In this issue

Jonathan Tobin: Defending the Right to a Jewish State

Heather Hale: Compliment your kids without giving them big heads

Megan Shauri: 10 ways you are ruining your own happiness

Carolyn Bigda: 8 Best Dividend Stocks for 2015

Kiplinger's Personal Finance editors: 7 Things You Didn't Know About Paying Off Student Loans

Samantha Olson: The Crucial Mistake 55% Of Parents Are Making At Their Baby's Bedtime

Densie Well, Ph.D., R.D. Open your eyes to yellow vegetables

The Kosher Gourmet by Megan Gordon With its colorful cache of purples and oranges and reds, COLLARD GREEN SLAW is a marvelous mood booster --- not to mention just downright delish
April 18, 2014

Rabbi Yonason Goldson: Clarifying one of the greatest philosophical conundrums in theology

Caroline B. Glick: The disappearance of US will

Megan Wallgren: 10 things I've learned from my teenagers

Lizette Borreli: Green Tea Boosts Brain Power, May Help Treat Dementia

John Ericson: Trying hard to be 'positive' but never succeeding? Blame Your Brain

The Kosher Gourmet by Julie Rothman Almondy, flourless torta del re (Italian king's cake), has royal roots, is simple to make, . . . but devour it because it's simply delicious

April 14, 2014

Rabbi Dr Naftali Brawer: Passover frees us from the tyranny of time

Greg Crosby: Passing Over Religion

Eric Schulzke: First degree: How America really recovered from a murder epidemic

Georgia Lee: When love is not enough: Teaching your kids about the realities of adult relationships

Cameron Huddleston: Freebies for Your Lawn and Garden

Gordon Pape: How you can tell if your financial adviser is setting you up for potential ruin

Dana Dovey: Up to 500,000 people die each year from hepatitis C-related liver disease. New Treatment Has Over 90% Success Rate

Justin Caba: Eating Watermelon Can Help Control High Blood Pressure

The Kosher Gourmet by Joshua E. London and Lou Marmon Don't dare pass over these Pesach picks for Manischewitz!

April 11, 2014

Rabbi Hillel Goldberg: Silence is much more than golden

Caroline B. Glick: Forgetting freedom at Passover

Susan Swann: How to value a child for who he is, not just what he does

Cameron Huddleston: 7 Financial Tasks You Should Tackle Right Now

Sandra Block and Lisa Gerstner: How to Profit From Your Passion

Susan Scutti: A Simple Blood Test Might Soon Diagnose Cancer

Chris Weller: Have A Slow Metabolism? Let Science Speed It Up For You

The Kosher Gourmet by Diane Rossen Worthington Whitefish Terrine: A French take on gefilte fish

April 9, 2014

Jonathan Tobin: Why Did Kerry Lie About Israeli Blame?

Samuel G. Freedman: A resolution 70 years later for a father's unsettling legacy of ashes from Dachau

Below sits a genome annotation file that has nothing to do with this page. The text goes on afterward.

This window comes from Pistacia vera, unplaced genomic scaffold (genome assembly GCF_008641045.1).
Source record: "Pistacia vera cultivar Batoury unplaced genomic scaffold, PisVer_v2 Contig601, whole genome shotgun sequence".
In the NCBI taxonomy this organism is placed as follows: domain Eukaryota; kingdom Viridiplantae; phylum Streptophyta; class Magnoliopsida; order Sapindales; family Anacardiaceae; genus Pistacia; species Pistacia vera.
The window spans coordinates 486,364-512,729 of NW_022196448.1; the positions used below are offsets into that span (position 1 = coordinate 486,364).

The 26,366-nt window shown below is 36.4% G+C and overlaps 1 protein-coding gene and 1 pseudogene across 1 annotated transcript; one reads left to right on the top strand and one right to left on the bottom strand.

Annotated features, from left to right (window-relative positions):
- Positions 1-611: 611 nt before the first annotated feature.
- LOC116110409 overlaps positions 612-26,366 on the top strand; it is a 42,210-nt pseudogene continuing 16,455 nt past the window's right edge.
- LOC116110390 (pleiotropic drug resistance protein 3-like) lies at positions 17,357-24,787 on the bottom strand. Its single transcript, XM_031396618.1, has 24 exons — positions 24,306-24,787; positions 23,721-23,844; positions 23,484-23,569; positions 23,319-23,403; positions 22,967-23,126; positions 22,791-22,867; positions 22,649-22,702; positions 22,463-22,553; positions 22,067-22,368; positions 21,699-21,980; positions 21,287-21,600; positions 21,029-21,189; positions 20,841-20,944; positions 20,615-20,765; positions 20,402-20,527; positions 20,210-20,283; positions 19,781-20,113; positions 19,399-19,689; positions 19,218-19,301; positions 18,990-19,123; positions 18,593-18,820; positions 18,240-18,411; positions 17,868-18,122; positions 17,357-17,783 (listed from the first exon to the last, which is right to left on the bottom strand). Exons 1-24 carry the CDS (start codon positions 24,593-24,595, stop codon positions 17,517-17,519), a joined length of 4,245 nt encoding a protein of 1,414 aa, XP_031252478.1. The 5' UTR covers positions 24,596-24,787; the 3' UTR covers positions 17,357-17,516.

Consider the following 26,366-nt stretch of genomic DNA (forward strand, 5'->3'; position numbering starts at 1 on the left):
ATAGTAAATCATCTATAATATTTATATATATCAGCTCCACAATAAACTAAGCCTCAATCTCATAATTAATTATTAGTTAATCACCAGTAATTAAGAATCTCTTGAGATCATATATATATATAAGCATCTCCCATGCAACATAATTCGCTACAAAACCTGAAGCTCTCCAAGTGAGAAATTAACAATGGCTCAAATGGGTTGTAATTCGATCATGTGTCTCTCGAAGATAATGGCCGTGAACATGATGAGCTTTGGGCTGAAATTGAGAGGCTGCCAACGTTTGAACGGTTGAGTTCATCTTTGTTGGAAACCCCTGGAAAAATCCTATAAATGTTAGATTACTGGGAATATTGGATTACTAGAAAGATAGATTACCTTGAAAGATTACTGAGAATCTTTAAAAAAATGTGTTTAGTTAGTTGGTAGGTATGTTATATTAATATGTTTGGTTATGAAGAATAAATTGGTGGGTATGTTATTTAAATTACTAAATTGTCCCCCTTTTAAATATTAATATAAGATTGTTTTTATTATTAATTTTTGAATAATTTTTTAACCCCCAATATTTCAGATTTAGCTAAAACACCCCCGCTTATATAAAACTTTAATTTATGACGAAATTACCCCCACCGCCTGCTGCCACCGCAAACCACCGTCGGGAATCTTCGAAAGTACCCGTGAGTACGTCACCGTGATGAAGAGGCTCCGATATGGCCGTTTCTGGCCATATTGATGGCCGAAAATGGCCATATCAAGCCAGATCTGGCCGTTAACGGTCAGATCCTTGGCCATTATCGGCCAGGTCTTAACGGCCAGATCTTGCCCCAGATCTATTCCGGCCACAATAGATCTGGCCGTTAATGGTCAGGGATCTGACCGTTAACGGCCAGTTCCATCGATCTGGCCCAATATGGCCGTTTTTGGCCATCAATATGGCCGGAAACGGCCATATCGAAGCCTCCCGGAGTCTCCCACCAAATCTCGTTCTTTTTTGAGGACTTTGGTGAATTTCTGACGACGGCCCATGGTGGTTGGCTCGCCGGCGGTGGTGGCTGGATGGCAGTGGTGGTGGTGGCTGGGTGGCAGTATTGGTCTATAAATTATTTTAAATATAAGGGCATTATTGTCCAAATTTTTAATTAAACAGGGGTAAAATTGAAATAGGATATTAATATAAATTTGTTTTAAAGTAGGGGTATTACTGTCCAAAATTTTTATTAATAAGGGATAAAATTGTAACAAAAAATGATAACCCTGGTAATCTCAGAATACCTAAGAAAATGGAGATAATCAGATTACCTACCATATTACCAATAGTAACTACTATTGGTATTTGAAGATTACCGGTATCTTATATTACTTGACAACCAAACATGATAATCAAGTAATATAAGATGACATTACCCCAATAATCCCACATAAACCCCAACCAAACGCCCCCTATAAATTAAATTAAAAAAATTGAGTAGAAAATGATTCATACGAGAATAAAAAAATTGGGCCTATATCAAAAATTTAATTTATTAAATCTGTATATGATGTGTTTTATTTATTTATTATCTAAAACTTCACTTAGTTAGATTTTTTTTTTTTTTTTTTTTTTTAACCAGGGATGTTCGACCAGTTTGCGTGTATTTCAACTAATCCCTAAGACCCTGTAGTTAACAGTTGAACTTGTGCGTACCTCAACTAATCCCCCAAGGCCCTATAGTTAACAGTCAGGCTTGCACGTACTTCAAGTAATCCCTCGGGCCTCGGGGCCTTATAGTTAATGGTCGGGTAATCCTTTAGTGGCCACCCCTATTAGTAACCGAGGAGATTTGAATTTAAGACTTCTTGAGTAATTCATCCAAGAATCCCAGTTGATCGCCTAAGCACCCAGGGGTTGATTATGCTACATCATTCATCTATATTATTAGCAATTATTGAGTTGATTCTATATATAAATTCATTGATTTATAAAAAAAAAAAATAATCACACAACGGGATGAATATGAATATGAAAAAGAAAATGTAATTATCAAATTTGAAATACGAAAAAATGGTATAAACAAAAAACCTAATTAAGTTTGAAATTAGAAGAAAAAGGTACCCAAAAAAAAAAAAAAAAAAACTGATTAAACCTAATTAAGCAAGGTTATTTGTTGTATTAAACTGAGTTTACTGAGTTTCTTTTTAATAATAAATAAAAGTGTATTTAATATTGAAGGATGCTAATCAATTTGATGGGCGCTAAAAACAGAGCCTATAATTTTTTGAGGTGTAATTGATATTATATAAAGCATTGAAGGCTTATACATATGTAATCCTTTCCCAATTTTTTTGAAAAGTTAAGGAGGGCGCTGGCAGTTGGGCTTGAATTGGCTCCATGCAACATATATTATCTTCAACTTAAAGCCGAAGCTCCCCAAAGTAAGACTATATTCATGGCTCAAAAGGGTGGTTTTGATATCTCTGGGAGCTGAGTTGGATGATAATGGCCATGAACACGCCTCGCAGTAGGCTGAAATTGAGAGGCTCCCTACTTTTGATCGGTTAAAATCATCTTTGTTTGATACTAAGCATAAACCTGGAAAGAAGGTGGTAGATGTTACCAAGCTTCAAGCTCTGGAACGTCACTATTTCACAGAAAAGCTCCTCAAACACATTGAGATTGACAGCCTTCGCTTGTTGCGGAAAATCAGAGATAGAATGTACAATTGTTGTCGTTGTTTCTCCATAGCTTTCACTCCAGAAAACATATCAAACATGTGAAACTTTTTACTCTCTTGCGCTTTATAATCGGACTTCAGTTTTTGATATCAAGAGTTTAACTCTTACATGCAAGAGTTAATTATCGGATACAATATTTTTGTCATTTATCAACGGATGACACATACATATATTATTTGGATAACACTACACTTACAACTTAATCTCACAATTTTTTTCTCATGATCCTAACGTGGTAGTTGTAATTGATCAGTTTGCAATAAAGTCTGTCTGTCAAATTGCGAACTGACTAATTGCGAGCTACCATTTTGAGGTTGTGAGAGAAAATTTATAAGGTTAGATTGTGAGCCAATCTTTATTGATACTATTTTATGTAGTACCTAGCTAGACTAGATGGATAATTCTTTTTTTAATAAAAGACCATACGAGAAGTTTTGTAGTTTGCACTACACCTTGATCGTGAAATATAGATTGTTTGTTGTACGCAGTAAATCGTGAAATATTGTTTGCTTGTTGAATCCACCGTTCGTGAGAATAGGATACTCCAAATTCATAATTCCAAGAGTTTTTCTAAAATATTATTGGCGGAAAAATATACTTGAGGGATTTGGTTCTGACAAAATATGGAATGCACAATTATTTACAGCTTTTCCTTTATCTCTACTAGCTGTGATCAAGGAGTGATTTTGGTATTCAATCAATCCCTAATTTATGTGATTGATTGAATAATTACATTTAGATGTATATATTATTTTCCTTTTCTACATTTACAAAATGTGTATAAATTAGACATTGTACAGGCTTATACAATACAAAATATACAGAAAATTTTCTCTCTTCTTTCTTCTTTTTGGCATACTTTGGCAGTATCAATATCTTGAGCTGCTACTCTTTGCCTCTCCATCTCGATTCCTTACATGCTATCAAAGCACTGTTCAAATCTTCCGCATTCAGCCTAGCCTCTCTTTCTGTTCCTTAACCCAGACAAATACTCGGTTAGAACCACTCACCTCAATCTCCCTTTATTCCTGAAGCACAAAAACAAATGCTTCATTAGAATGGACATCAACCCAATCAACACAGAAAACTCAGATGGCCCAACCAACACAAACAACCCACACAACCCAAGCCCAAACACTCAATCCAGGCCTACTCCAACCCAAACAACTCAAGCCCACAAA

Jessica Ivins: A resolution 70 years later for a father's unsettling legacy of ashes from Dachau

Kim Giles: Asking for help is not weakness

Kathy Kristof and Barbara Hoch Marcus: 7 Great Growth Israeli Stocks

Matthew Mientka: How Beans, Peas, And Chickpeas Cleanse Bad Cholesterol and Lowers Risk of Heart Disease

Sabrina Bachai: 5 At-Home Treatments For Headaches

The Kosher Gourmet by Daniel Neman Have yourself a matzo ball: The secrets bubby never told you and recipes she could have never imagined

April 8, 2014

Lori Nawyn: At Your Wit's End and Back: Finding Peace

Susan B. Garland and Rachel L. Sheedy: Strategies Married Couples Can Use to Boost Benefits

David Muhlbaum: Smart Tax Deductions Non-Itemizers Can Claim

Jill Weisenberger, M.S., R.D.N., C.D.E : Before You Lose Your Mental Edge

Dana Dovey: Coffee Drinkers Rejoice! Your Cup Of Joe Can Prevent Death From Liver Disease

Chris Weller: Electric 'Thinking Cap' Puts Your Brain Power Into High Gear

The Kosher Gourmet by Marlene Parrish A gift of hazelnuts keeps giving --- for a variety of nutty recipes: Entree, side, soup, dessert

April 4, 2014

Rabbi David Gutterman: The Word for Nothing Means Everything

Charles Krauthammer: Kerry's folly, Chapter 3

Amy Peterson: A life of love: How to build lasting relationships with your children

John Ericson: Older Women: Save Your Heart, Prevent Stroke Don't Drink Diet

John Ericson: Why 50 million Americans will still have spring allergies after taking meds

Cameron Huddleston: Best and Worst Buys of April 2014

Stacy Rapacon: Great Mutual Funds for Young Investors

Sarah Boesveld: Teacher keeps promise to mail thousands of former students letters written by their past selves

The Kosher Gourmet by Sharon Thompson Anyone can make a salad, you say. But can they make a great salad? (SECRETS, TESTED TECHNIQUES + 4 RECIPES, INCLUDING DRESSINGS)

April 2, 2014

Paul Greenberg: Death and joy in the spring

Dan Barry: Should South Carolina Jews be forced to maintain this chimney built by Germans serving the Nazis?